Astronomical Matters


(This 801st Buffalo Sunday News column was first published on August 6, 2006.)


Two quite different astronomy-related matters form the basis for this week's column.


My first subject relates to an 87-year old retired English schoolteacher, Mrs. Venetia Phair. It seems that she is the only living person who named one of the planets in our solar system. She suggested the name Pluto for our ninth planet when she was an eleven year old elementary school student. (She was Venetia Burney then.)


Venetia Bumey at 11

The Girl Who named Pluto


"I think it was on March 14, 1930, and I was having breakfast with my mother and my grandmother," she said in an interview with Edward Goldstein of NASA Public Affairs, "and my grandfather read out at breakfast the great news of the discovery of a new planet and said he wondered what it would be called. And for some reason, I after a short pause, said, 'Why not call it Pluto?'"


Mrs. Phair explained that she was familiar with Greek and Roman legends from various children books and also knew the names of the other planets. "I suppose I just thought that this was a name that hadn't been used. And there it was."


The story might well have ended there but for a series of coincidences. The grandfather at that breakfast table was Falconer Madan, a retired librarian of Oxford University's famous Bodleian Library. Impressed by Venetia's suggestion, he passed it on to Herbert Hall Turner, a friend of his and an Oxford astronomy professor.


Turner thought it was an excellent name for the new heavenly body. He sent a telegram to the Lowell Observatory in Flagstaff, Arizona, where Clyde Tombaugh had discovered the planet. On May 1, 1930, the name Pluto was formally adopted.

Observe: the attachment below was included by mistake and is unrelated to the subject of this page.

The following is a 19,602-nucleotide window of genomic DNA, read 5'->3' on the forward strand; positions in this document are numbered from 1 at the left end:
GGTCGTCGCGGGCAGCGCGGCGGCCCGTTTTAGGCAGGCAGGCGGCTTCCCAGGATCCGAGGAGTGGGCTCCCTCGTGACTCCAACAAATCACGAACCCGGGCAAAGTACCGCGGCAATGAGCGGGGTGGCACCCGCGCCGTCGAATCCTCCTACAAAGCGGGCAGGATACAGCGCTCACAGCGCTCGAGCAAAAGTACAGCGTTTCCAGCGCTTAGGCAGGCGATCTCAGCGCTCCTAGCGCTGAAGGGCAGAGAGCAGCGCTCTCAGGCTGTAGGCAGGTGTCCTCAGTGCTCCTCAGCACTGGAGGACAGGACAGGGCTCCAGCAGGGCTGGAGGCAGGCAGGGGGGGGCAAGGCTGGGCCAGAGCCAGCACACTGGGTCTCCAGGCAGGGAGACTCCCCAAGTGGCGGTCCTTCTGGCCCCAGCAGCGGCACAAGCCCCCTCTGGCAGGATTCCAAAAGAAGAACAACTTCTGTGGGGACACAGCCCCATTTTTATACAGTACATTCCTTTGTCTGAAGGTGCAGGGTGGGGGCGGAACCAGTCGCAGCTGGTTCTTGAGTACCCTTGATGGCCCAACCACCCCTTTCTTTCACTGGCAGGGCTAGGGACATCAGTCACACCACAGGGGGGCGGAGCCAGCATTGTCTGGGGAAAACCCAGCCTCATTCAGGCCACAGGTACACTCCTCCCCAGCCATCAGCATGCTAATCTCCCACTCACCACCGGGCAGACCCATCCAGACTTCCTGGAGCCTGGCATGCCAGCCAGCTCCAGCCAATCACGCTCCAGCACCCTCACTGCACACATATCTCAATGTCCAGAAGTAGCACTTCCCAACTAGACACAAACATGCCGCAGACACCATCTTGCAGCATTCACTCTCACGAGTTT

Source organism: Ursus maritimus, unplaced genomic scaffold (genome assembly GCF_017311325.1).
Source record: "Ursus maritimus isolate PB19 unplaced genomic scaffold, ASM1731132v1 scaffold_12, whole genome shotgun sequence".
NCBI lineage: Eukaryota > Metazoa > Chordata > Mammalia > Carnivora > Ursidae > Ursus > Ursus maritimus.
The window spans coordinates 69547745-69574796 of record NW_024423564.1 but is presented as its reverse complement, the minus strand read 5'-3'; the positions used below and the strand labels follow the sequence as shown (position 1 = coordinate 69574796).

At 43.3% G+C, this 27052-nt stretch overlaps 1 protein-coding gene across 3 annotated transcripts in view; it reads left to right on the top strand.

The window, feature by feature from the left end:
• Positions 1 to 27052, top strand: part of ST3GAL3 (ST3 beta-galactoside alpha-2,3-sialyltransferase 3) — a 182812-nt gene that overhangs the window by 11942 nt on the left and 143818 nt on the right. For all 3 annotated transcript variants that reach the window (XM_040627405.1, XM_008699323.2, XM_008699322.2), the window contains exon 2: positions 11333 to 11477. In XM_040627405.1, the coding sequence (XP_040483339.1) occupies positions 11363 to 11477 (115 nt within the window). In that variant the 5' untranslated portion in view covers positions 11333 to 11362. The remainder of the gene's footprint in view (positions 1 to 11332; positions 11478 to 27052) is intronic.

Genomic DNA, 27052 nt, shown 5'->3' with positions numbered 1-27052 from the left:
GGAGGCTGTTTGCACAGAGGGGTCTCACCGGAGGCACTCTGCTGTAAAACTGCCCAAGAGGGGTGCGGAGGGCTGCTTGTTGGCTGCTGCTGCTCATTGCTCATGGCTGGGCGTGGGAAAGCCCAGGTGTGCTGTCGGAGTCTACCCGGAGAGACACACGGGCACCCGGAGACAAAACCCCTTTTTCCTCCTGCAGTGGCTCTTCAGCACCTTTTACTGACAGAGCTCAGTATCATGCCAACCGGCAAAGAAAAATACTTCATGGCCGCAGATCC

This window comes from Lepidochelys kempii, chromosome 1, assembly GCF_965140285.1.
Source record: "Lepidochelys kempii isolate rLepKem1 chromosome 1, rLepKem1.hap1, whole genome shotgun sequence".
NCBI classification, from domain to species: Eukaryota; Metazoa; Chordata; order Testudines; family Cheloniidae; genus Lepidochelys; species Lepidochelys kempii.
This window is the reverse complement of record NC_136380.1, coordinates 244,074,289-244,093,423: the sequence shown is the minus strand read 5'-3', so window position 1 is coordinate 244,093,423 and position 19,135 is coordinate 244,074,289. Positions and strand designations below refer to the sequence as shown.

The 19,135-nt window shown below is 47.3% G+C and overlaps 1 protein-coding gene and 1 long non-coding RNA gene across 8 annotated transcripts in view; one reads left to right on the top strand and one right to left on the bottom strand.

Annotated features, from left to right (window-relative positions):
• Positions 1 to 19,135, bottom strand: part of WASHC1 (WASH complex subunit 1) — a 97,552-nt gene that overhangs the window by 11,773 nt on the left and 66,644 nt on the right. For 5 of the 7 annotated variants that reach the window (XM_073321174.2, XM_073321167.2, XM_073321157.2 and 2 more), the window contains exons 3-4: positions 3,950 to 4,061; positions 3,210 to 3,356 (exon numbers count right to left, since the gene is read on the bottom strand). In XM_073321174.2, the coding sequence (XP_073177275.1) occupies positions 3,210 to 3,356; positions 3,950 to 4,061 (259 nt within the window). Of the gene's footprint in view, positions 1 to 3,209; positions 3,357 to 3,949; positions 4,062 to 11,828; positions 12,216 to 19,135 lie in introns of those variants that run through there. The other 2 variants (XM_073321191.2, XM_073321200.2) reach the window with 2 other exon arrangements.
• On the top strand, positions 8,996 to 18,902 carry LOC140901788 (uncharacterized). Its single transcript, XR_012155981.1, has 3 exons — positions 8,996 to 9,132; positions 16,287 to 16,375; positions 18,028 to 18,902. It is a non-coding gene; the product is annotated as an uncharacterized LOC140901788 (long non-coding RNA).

Mrs. Phair made a point of the fact that Walt Disney's cartoon dog Pluto had nothing to do with her suggestion.


My second subject is quite different. I invite you to consider the Summer Triangle, a trio of bright stars in the August sky that form a pattern that comes very close to a right triangle. This is an array of stars that you should be able to find even if you know absolutely nothing about astronomy. You don't have to know where Polaris, the North Star, is; you don't have to know any constellations. It would only help to know which direction is north.


So do yourself a favor. Even if you have never done so before, go out on the first cloudless night and introduce yourself to the wonderful night sky through these three stars.


They are very easy to find. They are the brightest stars in their part of the sky. At this time of year, brighter stars are either near the south and southwestern horizon or out of sight below the horizon.


Okay, what and where are these stars. At 9:00 p.m. all this month the brightest, Vega, is almost directly overhead. It is the star at the right angle of the triangle. Some distance to the southeast of Vega is Altair, the second brightest, and a shorter distance to the northeast of Vega is Deneb.


There are, of course, other nearby stars, but you will find that they are not nearly as bright.


Once you have found the three stars, you can check yourself by looking to see if they are indeed the corners of a right triangle.


The summer triangle is not a constellation. In fact, the three stars of this triangle are each in a different constellation. Vega is in the small constellation Lyra, the lyre. It is made up of six stars oriented south toward Altair. Vega itself is in a triangle that shares a corner with a parallelogram.


Altair is in the constellation Aquila, the eagle. Its constellation is a group of eight stars that form a kind of arrow pointing toward Deneb. Deneb is in the constellation Cygnus, the swan. Its six stars form a cross with Deneb itself at its apex.


Having included that information, I add my opinion that whoever named those and other constellations had vivid imaginations for these appear to me to have no relationship whatsoever to a lyre, an eagle or a swan. They might better be called the box, the pointer and the cross.-- Gerry Rising